Glutathione, a powerful endogenous antioxidant, has been the subject of growing scientific interest over the last decade. Deficiency is increasingly recognized as a risk factor in coronary artery disease, asthma, neurodegenerative disorders, cognitive-behavioral problems, and various types of cancer.
As clinicians, we can greatly improve our management of many of these conditions by understanding the role of oxidative stress and low glutathione as etiologic factors, and incorporating glutathione supplementation into our treatment strategies.
The Great Protector
There are over 100,000 glutathione citations on PubMed, and research continues worldwide. Interest in this molecule has extended into the general public consciousness. The ubiquitous Dr. Mehmet Oz did several segments on glutathione on his TV program, calling it the “Superhero of Antioxidants.” It has also been called the “Great Protector,” and the “Mother of Antioxidants” with good reason.
In addition to being an antioxidant, glutathione is also a powerful detoxifier and also plays a major role in immune function.
Glutathione (GSH) is a tripeptide comprised of the amino acids glutamine, cysteine and glycine. It is a naturally occurring protein made by and used by every cell in the body. It contains a sulfur molecule, which plays a major role in its antioxidant and detoxification functions. It also gives glutathione its distinctive sulfurous aroma.
Glutathione levels are maintained in cells through de novo production, as well as through the recycling of its oxidized form, glutathione disulfide (GSSG).
As an antioxidant, glutathione protects cells against the oxidative stress that damages cell membrane proteins. Without adequate glutathione, mitochondrial oxygen metabolism produces large numbers of free radicals, which causes cells to perform poorly or die. A number of studies have shown that oxidative stress increases with aging, and leads to degenerative diseases: heart disease, memory problems, cancer, diabetes, arthritis.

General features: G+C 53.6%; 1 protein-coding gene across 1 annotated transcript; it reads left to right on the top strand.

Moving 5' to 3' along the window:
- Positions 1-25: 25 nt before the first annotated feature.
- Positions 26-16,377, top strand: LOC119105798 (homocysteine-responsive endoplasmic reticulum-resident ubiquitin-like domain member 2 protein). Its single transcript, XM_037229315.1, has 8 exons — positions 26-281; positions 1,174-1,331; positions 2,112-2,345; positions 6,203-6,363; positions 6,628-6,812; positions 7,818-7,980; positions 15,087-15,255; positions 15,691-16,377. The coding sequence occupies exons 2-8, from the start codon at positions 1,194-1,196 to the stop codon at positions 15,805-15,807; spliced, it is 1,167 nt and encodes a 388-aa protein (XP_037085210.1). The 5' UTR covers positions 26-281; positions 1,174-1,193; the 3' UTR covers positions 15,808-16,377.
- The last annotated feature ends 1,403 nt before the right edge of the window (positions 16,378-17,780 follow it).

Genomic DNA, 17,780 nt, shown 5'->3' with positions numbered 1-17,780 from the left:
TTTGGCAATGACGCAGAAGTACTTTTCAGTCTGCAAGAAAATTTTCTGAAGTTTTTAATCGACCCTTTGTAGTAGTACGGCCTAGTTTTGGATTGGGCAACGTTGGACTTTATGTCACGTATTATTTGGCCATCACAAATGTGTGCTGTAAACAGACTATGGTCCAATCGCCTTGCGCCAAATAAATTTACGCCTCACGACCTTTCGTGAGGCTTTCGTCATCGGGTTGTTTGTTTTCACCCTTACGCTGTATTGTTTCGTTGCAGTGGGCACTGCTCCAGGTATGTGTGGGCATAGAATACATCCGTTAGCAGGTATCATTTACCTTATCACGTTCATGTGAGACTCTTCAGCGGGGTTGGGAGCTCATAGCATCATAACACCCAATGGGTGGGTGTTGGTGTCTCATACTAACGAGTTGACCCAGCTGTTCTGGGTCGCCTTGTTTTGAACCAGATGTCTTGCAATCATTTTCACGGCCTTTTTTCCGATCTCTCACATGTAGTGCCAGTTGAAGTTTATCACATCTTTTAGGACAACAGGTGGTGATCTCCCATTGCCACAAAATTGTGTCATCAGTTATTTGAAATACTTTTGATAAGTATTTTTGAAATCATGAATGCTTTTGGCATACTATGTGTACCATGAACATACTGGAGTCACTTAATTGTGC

Glutathione is considered the most important antioxidant because it is the only one capable of working with enzymes. One enzyme, glutathione peroxidase (GPx), works with glutathione to prevent membranes from becoming oxidized. Glutathione also helps activate the better-known antioxidants, vitamin C and vitamin E. When researchers discuss oxidative stress, they almost always describe it as a state of “low glutathione.”
Assessing Glutathione Levels
Glutathione levels in blood can be measured in both red blood cells (RBC) and plasma. While RBC levels are used in many research papers there is some confusion about which approach should be used clinically. One study using a specific brand of liposomal glutathione in children with autism shows that after glutathione supplementation, plasma levels change first, followed by RBC levels (Kern JK, et al. Med Sci Monit. 2011;17(12):CR677-82)
The confusion also stems from the observation that in normal individuals, the infusion of glutathione intravenously increases plasma levels for only 10 minutes (Hong SY, et al. J Korean Med Sci. 2005;20(5):721-6. Fukagawa NK, et al. Am J Physiol. 1996;270(2 Pt 1):E209-14). Studies of this phenomenon have been hampered by the challenge of identifying patient populations that consistently have low glutathione levels.
Clinical labs offer testing for glutathione levels in both plasma and RBC. The plasma testing generally reflects both the reduced and oxidized forms of glutathione. The normal ranges for glutathione in plasma, according to the Health Diagnostics and Research Institute, are as follows:
Reduced GSH: 3.8 – 5.5 umol/L
GSS (oxidized glutathione): 0.16 – 0.50 umol/L
Total glutathione (GSH+GSSG): 3.8 – 5.5 umol/L
Total glutathione can also be measured in RBCs, which contain much larger amounts of glutathione. The standard reference range for total glutathione in RBCs is 1,000-1,900 umol/L. Some clinicians consider levels in the range of 1,100 -1,200 umol/L to be “low.”
Some investigators hold that the ratio of GSH/GSSG is useful in identifying individuals at risk for atherosclerosis, even when they are in apparently normal health (Ashfaq S, et al. Hypertension. 2008; 52(1):80-5). The findings suggest that heart disease is associated with either increased oxidative stress or the lack of antioxidant support. The authors conclude that these markers may help identify healthy individuals at risk for early atherosclerosis independent of traditional risk factors and presence of inflammation.
There are several additional useful biomarkers for identifying patients in whom glutathione is low. One such indicator is elevated Gamma glutamyltransferase (GGT), the enzyme that breaks down glutathione from the blood to allow its importation into the cells. Up-regulation of GGT has been observed in cells deficient in glutathione (Chinta SJ, et al. Free Radic Biol Med. 2006;40(9):1557-63).